It took a while for local people to realize what real coffee was and sales did pick up gradually. Then the FIFA World Cup of 2002 came up and changed the fortunes of Himalayan Java. They had put up a large screen TV to show movies and TV channels but it was the football games that drew the largest crowds. That was the turning point and people never stopped coming to Java. It became the place to meet for people of all walks of life. It soon became the happening place in town and if you had to meet somebody, the first name that came to your mind was ‘Himalayan Java’. Gagan had spent frugally while doing up the place buying the cheapest tiles from Bhaktapur and filling it up with sofas. “The name at first was confusing people; young boys came because they thought it was a computer shop and others seeing the large number of sofas thought it was a furniture shop,” says Gagan with a smile.
Today Himalayan Java is synonymous with coffee and deserves the credit for bringing coffee culture to Nepal. They had somehow coaxed tea drinkers to drink coffee as well. Seeing the success of Java, many other coffee shops began springing up all over town and in the most unexpected locations. Today even tandoori restaurants are devoting space to a coffee shop. “There are reportedly 4000 plus coffee shops in Kathmandu alone and that’s more than you’ll find in Italian cities,” informs Gagan.
But Himalayan Java is not the only enterprise that Gagan got involved in as there have been many other ventures. A drive through in Putali Sadak which was later turned into Sports Bar which he designed himself, Courtyard also in Putali Sadak and Nilgiri Thakali Delights which came about by default. “We bought this Thakali restaurant in Boudha to turn it into a café but we got the place intact, so it came with all these utensils, the whole works. We tried selling them off but couldn’t find a buyer, so I decided to run a Thakali Restaurant instead. Surprisingly, Nilgiri is doing very well,” says Pradhan.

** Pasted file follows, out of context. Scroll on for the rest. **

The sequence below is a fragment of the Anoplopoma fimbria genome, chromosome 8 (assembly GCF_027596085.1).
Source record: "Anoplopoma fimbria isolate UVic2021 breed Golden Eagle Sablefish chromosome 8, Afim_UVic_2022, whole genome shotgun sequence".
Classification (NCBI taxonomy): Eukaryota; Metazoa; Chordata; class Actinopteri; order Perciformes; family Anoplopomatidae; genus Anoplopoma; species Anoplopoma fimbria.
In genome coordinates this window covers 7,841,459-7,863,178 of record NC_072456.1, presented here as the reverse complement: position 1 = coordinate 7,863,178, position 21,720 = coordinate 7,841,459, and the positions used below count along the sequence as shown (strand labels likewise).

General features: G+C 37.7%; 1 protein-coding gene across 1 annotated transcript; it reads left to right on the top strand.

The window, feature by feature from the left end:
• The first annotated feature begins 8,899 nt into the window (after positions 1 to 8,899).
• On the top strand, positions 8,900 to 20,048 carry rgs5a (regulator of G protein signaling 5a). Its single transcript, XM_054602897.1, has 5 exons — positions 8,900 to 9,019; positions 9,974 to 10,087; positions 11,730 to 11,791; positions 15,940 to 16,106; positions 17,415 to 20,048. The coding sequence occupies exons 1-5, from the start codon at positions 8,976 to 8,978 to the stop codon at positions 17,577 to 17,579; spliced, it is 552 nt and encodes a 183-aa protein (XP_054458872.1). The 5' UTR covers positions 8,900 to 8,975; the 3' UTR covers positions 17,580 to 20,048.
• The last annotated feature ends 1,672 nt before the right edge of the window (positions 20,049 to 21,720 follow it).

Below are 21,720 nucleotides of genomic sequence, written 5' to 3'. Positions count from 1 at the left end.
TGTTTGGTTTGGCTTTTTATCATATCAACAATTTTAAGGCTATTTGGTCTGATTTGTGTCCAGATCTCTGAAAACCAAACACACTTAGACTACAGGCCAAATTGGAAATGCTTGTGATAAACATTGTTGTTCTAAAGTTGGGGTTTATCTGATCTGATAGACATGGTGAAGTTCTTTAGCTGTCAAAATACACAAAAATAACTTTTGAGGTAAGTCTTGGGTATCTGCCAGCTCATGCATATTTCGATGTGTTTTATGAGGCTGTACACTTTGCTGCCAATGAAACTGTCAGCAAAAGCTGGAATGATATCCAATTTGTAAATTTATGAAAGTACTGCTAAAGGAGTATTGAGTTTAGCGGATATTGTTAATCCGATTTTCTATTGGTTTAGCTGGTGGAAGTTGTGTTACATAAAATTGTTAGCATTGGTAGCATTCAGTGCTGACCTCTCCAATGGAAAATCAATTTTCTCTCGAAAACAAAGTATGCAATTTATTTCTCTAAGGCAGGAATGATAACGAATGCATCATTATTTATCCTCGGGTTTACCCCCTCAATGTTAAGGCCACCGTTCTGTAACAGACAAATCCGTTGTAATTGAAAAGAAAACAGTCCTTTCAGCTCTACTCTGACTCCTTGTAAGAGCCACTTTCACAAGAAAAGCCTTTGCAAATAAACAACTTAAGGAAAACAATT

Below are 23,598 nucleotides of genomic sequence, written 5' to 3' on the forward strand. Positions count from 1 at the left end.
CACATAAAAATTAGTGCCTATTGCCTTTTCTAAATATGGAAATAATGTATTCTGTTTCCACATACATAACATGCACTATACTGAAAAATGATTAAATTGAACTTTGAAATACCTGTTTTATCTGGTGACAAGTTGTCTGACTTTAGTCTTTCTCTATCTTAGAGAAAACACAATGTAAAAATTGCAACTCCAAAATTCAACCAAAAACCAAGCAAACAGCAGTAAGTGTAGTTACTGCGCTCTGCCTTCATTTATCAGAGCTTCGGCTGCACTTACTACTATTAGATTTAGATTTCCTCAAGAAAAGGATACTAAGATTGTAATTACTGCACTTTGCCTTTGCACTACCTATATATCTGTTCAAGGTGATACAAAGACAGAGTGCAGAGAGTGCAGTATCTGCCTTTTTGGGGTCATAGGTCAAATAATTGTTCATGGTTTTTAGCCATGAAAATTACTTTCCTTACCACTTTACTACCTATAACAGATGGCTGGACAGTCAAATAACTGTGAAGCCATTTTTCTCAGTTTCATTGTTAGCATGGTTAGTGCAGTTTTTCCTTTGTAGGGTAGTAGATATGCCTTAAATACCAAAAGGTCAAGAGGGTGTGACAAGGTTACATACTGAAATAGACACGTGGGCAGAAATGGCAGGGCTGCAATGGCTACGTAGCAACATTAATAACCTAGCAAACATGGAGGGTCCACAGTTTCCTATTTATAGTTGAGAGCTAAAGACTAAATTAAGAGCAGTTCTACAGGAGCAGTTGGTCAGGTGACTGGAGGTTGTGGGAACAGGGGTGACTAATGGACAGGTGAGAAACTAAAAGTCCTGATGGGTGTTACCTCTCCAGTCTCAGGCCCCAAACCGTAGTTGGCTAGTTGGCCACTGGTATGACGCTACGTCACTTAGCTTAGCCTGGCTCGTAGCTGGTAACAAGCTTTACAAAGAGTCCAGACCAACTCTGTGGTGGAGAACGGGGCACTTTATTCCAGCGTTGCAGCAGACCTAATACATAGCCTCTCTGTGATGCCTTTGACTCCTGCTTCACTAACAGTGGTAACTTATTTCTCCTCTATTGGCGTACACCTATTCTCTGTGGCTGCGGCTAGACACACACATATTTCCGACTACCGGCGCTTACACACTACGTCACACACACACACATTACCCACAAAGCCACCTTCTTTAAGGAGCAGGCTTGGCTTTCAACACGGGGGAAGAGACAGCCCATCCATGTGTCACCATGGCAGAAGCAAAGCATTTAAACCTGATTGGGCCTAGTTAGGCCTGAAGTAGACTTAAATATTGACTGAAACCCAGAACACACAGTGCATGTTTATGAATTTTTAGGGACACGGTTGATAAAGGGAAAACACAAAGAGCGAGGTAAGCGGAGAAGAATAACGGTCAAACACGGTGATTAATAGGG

In Labim Mall, Pulchowk, he’s opened Brewshala where barista courses are held and coffee making equipment is also sold. There are courses for locals and foreigners. “In the US these courses are very expensive, so I organize a six day course for Americans who wish to come here to study. For US $ 5000 the students get to attend the course and their tickets, hotel stay and tour are all included,” says Pradhan. But for someone who never rests, all that he’s achieved is not enough and he reveals, “I’ve started a coffee plantation in Fikkal, Ilam in eastern Nepal because some coffees can be grown in high altitude. This year we expect to harvest a ton of coffee and within two to three years it should go up to 10 if not 20 tons. People abroad have a very positive feeling towards Nepali coffee. When they drink coffee in a small coffee shop owned by a Nepali, they feel they’re helping a poor Nepali farmer in Nepal.
Pradhan also owns Mocca Trading which is a company that imports machines, utensils, roasters, grinders etc bringing in the best brands. “The coffee we sell abroad is FDA approved, but the coffee market is changing. In 2004/5 Nepal exported 80% of the coffee grown locally, but today coffee is so popular here that only 5% of it is being exported and the rest consumed locally. Some Nepali coffee is fetching better prices abroad than coffee from other countries.
By 2012, there was a lot of demand for franchises and today there are twelve Himalayan Java cafes in Kathmandu, one in Darjeeling, three in the US: in Omaha, Nebraska and Seattle. They have one in Toronto which is doing extremely well according to Gagan. “Java promotes Nepal more than the coffee shop,” he says.
Gagan married Nupoor Shrestha in 2003 and the couple has two kids: their son Gaurav is fourteen and their daughter Nirosha is seven. After all these years of running his businesses, he has lost nothing of his enthusiasm; busy as always, you can still sense the passion that drives him. Simply dressed, slim and energetic at 44, Gagan Pradhan hasn’t changed as a person since the early days of Java back in 1999. He’s taken success in his stride and remains committed to achieving more. One can only admire the drive and wonder what keeps this man going. Perhaps, one has to be born with fire in your belly!